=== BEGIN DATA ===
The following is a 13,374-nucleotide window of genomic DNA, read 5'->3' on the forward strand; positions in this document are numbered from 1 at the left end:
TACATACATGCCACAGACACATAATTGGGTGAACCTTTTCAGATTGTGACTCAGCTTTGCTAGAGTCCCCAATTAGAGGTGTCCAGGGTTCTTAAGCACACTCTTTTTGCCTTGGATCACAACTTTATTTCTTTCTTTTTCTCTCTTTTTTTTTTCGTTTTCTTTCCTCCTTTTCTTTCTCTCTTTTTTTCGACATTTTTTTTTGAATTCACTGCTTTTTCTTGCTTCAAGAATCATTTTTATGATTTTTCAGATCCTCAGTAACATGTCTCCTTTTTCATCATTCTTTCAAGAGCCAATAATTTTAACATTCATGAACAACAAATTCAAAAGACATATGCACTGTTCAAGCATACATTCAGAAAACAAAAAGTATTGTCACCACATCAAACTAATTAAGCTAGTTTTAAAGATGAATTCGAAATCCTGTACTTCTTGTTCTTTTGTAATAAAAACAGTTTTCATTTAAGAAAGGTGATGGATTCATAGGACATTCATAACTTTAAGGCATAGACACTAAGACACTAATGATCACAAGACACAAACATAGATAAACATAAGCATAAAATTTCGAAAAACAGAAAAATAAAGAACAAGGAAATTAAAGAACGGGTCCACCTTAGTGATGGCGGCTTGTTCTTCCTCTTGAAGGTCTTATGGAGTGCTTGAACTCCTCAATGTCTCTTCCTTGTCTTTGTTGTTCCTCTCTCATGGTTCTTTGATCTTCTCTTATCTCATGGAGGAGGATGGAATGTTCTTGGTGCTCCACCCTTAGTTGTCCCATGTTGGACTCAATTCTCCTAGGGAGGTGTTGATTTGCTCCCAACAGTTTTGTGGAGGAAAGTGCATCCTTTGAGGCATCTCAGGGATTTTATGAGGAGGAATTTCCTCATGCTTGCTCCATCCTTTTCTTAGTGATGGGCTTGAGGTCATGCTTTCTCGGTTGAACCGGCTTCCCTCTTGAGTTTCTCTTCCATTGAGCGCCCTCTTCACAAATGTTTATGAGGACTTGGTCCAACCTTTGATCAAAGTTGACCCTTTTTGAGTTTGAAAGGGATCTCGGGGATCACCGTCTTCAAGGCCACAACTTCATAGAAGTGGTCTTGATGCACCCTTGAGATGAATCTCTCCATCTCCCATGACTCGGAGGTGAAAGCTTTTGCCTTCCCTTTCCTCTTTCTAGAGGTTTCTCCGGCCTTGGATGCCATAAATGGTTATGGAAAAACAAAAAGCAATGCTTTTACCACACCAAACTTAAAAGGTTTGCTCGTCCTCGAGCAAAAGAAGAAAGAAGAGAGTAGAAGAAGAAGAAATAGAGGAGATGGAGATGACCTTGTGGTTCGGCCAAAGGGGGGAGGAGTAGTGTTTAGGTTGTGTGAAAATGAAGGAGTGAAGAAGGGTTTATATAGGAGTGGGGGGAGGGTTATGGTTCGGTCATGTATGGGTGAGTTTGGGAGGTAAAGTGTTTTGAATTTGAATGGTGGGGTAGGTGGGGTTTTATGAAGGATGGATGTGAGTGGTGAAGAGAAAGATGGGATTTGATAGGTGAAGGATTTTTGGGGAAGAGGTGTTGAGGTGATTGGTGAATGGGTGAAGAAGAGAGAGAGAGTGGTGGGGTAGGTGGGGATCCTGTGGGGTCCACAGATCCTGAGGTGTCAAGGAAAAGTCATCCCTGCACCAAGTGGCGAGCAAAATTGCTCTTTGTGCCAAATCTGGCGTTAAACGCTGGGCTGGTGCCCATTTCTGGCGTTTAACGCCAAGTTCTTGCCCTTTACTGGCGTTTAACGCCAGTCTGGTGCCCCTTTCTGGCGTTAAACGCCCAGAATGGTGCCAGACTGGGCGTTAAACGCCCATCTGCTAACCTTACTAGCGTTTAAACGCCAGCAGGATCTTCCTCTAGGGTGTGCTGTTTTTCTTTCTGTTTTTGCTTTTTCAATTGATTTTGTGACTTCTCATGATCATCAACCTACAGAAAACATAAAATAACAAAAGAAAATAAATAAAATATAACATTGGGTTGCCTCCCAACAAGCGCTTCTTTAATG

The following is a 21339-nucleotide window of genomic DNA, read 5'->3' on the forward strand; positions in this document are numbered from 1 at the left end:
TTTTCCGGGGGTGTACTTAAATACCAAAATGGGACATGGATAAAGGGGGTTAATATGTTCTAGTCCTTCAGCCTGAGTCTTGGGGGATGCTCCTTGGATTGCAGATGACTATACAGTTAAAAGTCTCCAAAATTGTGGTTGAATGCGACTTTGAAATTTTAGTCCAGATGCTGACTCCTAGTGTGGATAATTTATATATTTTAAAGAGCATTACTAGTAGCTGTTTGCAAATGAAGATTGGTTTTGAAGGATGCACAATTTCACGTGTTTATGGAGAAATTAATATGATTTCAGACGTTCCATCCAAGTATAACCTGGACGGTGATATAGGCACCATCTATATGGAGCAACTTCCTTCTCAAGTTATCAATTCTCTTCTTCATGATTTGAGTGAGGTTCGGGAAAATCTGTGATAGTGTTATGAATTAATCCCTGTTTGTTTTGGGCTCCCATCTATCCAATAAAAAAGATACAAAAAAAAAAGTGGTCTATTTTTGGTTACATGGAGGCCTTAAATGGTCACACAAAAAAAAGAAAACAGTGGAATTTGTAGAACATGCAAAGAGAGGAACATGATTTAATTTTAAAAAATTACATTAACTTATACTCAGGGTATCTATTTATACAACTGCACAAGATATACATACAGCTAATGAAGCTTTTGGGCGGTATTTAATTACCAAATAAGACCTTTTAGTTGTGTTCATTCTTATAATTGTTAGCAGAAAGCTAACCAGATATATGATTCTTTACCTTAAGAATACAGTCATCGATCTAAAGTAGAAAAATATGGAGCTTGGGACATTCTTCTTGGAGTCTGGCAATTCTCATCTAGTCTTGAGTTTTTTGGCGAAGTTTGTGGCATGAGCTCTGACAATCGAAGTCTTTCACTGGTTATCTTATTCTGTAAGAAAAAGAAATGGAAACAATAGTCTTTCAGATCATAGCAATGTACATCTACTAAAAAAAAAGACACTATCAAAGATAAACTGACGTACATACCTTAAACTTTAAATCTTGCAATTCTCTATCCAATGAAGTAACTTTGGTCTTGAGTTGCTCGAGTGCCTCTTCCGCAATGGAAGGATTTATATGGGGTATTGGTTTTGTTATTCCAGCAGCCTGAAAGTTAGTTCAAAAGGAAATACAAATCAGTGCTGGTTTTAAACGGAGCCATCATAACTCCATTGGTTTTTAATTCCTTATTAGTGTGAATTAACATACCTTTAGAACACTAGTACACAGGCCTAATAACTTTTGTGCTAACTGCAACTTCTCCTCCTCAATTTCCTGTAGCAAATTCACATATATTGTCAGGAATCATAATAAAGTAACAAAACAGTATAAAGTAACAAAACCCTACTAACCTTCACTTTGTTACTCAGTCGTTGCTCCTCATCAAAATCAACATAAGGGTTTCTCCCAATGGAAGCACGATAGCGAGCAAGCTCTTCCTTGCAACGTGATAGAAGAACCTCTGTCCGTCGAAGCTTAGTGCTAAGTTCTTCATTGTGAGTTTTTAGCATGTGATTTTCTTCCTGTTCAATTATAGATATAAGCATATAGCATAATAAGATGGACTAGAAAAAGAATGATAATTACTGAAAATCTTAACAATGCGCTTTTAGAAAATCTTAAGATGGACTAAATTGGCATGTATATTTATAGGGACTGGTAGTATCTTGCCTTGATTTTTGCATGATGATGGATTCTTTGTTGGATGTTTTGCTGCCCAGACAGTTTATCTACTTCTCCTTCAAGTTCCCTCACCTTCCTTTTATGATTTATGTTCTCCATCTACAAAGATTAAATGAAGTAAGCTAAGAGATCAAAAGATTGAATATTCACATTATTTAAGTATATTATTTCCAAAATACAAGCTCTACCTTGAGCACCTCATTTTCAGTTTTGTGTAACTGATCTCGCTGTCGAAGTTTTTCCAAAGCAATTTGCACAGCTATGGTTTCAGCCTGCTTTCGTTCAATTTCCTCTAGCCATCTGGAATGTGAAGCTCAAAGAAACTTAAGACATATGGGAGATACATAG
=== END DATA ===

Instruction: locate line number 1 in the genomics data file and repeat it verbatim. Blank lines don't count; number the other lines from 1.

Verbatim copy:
The following is a 13,374-nucleotide window of genomic DNA, read 5'->3' on the forward strand; positions in this document are numbered from 1 at the left end: